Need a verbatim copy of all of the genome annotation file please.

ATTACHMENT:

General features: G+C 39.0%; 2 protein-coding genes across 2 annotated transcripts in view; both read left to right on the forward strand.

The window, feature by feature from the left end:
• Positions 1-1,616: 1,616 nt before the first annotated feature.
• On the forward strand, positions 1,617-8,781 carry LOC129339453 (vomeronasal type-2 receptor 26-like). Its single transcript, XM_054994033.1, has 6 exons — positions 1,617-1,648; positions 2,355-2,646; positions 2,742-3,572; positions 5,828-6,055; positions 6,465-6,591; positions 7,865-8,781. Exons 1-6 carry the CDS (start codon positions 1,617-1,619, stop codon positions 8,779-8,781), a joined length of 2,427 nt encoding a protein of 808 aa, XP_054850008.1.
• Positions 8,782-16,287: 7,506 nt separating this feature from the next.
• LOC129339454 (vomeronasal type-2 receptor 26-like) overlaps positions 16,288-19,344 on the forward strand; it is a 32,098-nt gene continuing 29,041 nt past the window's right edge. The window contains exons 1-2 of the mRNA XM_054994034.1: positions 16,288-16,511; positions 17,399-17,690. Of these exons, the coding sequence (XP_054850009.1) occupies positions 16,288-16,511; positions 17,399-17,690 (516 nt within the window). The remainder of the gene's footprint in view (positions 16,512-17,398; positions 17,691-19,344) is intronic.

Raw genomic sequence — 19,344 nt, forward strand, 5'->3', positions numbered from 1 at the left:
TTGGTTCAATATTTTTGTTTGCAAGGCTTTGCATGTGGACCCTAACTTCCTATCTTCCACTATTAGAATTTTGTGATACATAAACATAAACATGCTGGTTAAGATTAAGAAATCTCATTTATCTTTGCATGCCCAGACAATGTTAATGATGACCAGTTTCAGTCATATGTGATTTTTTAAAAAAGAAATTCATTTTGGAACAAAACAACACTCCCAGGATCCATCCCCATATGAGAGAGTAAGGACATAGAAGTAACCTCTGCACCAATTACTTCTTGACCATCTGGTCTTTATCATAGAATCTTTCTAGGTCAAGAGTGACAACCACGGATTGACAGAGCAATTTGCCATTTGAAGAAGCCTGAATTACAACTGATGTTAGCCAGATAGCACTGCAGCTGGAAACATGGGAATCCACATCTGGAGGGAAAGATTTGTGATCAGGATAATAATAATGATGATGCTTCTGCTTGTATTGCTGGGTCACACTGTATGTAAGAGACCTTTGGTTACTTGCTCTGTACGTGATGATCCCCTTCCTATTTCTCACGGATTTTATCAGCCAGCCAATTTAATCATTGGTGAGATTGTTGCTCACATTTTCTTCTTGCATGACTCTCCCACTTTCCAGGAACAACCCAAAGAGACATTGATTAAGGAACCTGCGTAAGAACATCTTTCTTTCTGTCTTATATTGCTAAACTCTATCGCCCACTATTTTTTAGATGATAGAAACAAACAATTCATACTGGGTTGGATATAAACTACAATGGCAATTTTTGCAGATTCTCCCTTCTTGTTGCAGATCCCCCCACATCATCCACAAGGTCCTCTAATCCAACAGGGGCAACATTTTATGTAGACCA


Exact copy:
General features: G+C 39.0%; 2 protein-coding genes across 2 annotated transcripts in view; both read left to right on the forward strand.

The window, feature by feature from the left end:
• Positions 1-1,616: 1,616 nt before the first annotated feature.
• On the forward strand, positions 1,617-8,781 carry LOC129339453 (vomeronasal type-2 receptor 26-like). Its single transcript, XM_054994033.1, has 6 exons — positions 1,617-1,648; positions 2,355-2,646; positions 2,742-3,572; positions 5,828-6,055; positions 6,465-6,591; positions 7,865-8,781. Exons 1-6 carry the CDS (start codon positions 1,617-1,619, stop codon positions 8,779-8,781), a joined length of 2,427 nt encoding a protein of 808 aa, XP_054850008.1.
• Positions 8,782-16,287: 7,506 nt separating this feature from the next.
• LOC129339454 (vomeronasal type-2 receptor 26-like) overlaps positions 16,288-19,344 on the forward strand; it is a 32,098-nt gene continuing 29,041 nt past the window's right edge. The window contains exons 1-2 of the mRNA XM_054994034.1: positions 16,288-16,511; positions 17,399-17,690. Of these exons, the coding sequence (XP_054850009.1) occupies positions 16,288-16,511; positions 17,399-17,690 (516 nt within the window). The remainder of the gene's footprint in view (positions 16,512-17,398; positions 17,691-19,344) is intronic.

Raw genomic sequence — 19,344 nt, forward strand, 5'->3', positions numbered from 1 at the left:
TTGGTTCAATATTTTTGTTTGCAAGGCTTTGCATGTGGACCCTAACTTCCTATCTTCCACTATTAGAATTTTGTGATACATAAACATAAACATGCTGGTTAAGATTAAGAAATCTCATTTATCTTTGCATGCCCAGACAATGTTAATGATGACCAGTTTCAGTCATATGTGATTTTTTAAAAAAGAAATTCATTTTGGAACAAAACAACACTCCCAGGATCCATCCCCATATGAGAGAGTAAGGACATAGAAGTAACCTCTGCACCAATTACTTCTTGACCATCTGGTCTTTATCATAGAATCTTTCTAGGTCAAGAGTGACAACCACGGATTGACAGAGCAATTTGCCATTTGAAGAAGCCTGAATTACAACTGATGTTAGCCAGATAGCACTGCAGCTGGAAACATGGGAATCCACATCTGGAGGGAAAGATTTGTGATCAGGATAATAATAATGATGATGCTTCTGCTTGTATTGCTGGGTCACACTGTATGTAAGAGACCTTTGGTTACTTGCTCTGTACGTGATGATCCCCTTCCTATTTCTCACGGATTTTATCAGCCAGCCAATTTAATCATTGGTGAGATTGTTGCTCACATTTTCTTCTTGCATGACTCTCCCACTTTCCAGGAACAACCCAAAGAGACATTGATTAAGGAACCTGCGTAAGAACATCTTTCTTTCTGTCTTATATTGCTAAACTCTATCGCCCACTATTTTTTAGATGATAGAAACAAACAATTCATACTGGGTTGGATATAAACTACAATGGCAATTTTTGCAGATTCTCCCTTCTTGTTGCAGATCCCCCCACATCATCCACAAGGTCCTCTAATCCAACAGGGGCAACATTTTATGTAGACCA